Distance education and YRO dominate Faculty Senate

Greg Kane

Concerns over a controversial guideline in Sacramento State?s Distance Education Policy and the university?s impending switch to year-round operations dominated the April 5 Faculty Senate meeting.

In the policy, Distance Education is defined as “a formal educational process in which the majority (50 percent or more) of instruction takes place when the professor and students are not in the same place at the same time,” and includes video and online courses. There are currently 75 such courses offered by Sac State, said senate member Tom Kando.

“I must remind you that there will soon be two universities,” Kando joked. “The old one, which we all love, and the virtual one.”

The guideline under debate, which was added by the Executive Committee after the senate approved the original policy, states that for every course that is a major requirement offered as distance education, there must be a non-distance alternative for students who have no other way of accessing the course.

Although it won?t be officially addressed until the senate?s next meeting, members were already taking sides on whether it should be included.

Joan Bauerly, executive committee member, said the guideline boils down to the question of whether all students will be able to access a required course if it is only offered as distance education. She said it wouldn?t be fair for those students if there wasn?t an alternative offered in a classroom.

“Until we have a little more track record with these courses, we need to be sure that students who can?t take classes in their major aren?t forced to,” Bauerly said.

Asking an instructor to offer an alternate course wouldn?t be an unfair request, said Tom Krabacher, statewide senate member.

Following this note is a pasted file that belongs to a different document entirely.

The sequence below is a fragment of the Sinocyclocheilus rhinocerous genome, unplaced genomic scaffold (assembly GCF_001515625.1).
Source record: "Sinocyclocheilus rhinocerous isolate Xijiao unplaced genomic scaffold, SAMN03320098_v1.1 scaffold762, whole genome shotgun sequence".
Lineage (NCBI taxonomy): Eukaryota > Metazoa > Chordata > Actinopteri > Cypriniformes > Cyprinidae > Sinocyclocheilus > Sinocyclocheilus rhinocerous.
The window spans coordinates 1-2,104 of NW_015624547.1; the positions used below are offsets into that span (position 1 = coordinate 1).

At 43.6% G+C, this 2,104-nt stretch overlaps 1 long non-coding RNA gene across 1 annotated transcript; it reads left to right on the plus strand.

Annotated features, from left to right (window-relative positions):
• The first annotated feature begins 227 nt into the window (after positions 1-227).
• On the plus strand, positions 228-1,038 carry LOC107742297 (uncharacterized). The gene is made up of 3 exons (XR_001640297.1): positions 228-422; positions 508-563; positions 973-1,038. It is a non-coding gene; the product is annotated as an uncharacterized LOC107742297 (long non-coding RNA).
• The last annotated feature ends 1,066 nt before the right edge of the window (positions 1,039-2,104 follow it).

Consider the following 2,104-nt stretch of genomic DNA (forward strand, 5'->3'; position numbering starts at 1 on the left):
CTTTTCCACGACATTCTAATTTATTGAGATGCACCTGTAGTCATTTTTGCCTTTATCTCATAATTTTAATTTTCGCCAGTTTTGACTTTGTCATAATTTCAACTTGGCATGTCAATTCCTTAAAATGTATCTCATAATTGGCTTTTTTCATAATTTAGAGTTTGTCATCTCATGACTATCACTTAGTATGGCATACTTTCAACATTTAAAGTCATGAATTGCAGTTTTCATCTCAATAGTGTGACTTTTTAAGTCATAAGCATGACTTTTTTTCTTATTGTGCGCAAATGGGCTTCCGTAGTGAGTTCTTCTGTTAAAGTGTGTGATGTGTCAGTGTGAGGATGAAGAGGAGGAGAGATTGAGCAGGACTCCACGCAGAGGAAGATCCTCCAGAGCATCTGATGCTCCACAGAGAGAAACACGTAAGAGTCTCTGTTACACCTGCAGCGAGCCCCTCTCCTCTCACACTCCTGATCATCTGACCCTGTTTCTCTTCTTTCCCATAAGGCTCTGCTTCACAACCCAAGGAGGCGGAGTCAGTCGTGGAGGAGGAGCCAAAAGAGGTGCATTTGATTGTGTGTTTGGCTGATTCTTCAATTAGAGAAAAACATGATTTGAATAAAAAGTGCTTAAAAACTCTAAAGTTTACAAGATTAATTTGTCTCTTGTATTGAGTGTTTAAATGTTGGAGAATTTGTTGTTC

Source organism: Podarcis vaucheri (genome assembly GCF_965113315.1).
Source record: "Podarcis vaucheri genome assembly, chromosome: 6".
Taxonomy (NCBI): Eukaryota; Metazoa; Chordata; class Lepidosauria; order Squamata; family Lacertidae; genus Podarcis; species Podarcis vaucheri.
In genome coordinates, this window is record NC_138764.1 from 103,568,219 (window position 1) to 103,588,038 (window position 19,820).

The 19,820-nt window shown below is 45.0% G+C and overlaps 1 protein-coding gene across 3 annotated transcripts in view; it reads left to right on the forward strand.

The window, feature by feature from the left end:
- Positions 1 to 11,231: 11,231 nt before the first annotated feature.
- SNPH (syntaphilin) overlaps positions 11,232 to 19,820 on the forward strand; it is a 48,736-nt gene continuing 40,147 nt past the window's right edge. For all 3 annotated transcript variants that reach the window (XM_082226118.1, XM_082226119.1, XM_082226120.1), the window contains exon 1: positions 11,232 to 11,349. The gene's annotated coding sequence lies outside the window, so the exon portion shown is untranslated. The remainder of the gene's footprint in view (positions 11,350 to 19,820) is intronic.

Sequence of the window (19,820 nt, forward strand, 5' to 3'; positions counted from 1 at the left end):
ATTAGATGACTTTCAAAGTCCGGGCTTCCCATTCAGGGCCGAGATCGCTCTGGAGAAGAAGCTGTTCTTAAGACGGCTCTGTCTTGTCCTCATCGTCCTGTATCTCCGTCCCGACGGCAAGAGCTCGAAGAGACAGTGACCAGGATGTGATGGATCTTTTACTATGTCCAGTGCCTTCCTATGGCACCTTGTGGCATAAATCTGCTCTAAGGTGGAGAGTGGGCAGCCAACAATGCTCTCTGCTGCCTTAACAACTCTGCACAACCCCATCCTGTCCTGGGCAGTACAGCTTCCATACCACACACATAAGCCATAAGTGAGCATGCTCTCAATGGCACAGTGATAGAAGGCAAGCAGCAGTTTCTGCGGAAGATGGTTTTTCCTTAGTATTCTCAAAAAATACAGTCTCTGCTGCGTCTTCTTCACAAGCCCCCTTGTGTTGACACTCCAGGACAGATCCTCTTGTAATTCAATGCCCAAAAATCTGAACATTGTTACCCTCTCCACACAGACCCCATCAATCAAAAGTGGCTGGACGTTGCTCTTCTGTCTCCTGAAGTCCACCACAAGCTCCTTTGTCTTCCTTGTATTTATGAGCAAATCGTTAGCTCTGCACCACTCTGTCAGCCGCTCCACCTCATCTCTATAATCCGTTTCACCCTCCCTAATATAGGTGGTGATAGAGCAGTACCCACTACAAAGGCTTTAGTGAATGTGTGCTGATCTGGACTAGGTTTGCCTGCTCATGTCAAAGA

“I don?t think it?s unreasonable to ask a committee to allow a program to accommodate for students who don?t have access to it,” Krabacher said.

Other senate members disagreed. Ted Lescher said including the guideline would essentially belittle trust that individual departments can make the correct decision regarding access to courses. He said that if it were framed in a different context, faculty might look at it differently.

“What if there were university policy that says any time you change from a traditional lecture course to another non-traditional course, you have to allow students to have an option?” Lescher said. “None of us would support that.”

Senate member Henry Chambers argued that with the large number of computer labs on campus, access to the distance education courses shouldn?t even be an issue.

“The access is present,” Chambers said. “The students here have far greater access then we give them credit for, and it?s multiplying rapidly.”

Introduction of the 2002-03 and 2003-04 academic calendars drew some response after it was noted that they would, for the first time, begin to accommodate year-round operations (YRO). In addition to the traditional academic year (fall and spring semesters), the schedule will also have a college year, which begins in June and ends after the spring semester, Krabacher said.

Senate member Sylvia Navari said there hasn?t been enough discussion about how YRO will affect policy, and therefore shouldn?t be rushed into. She said issues such as the number of semesters involved and how two-semester courses will be divided need to be addressed first.

“We have not yet as a faculty had a discussion about YRO,” Navari said. “We have no idea about the current applications of YRO.”

Several senate members later pointed out that there had been a discussion about the implementation of YRO last semester.

The expected surge in enrollment expected over the next few years makes it necessary to begin implementation of YRO as soon as possible, said Bernice Bass de Martinez, senate provost and vice president for Academic Affairs.

“Part of YRO is to make room for the coming numbers (of students),” Bass de Martinez said. “We are starting small, but as the years go by we will see a much larger population in the summer.”

Changes in the procedures for the allocation of funds for Faculty Merit Scholarships were also proposed at the meeting. Susanne Lindgren, biological science professor, said that the number of scholarships being awarded has dwindled lately, and that could be fixed if better use was made of the Faculty Endowment Expenditure Fund (FEEF).

Although 60 percent of the contributions in the FEEF is already set aside for scholarships, Lindgren said the remaining 40 percent of the principal assets could be used if necessary.

“In a given year, we may want to put all of [the contributions] into principal,” Lindgren said. “But when it?s really bad, we want to be able to give these awards.”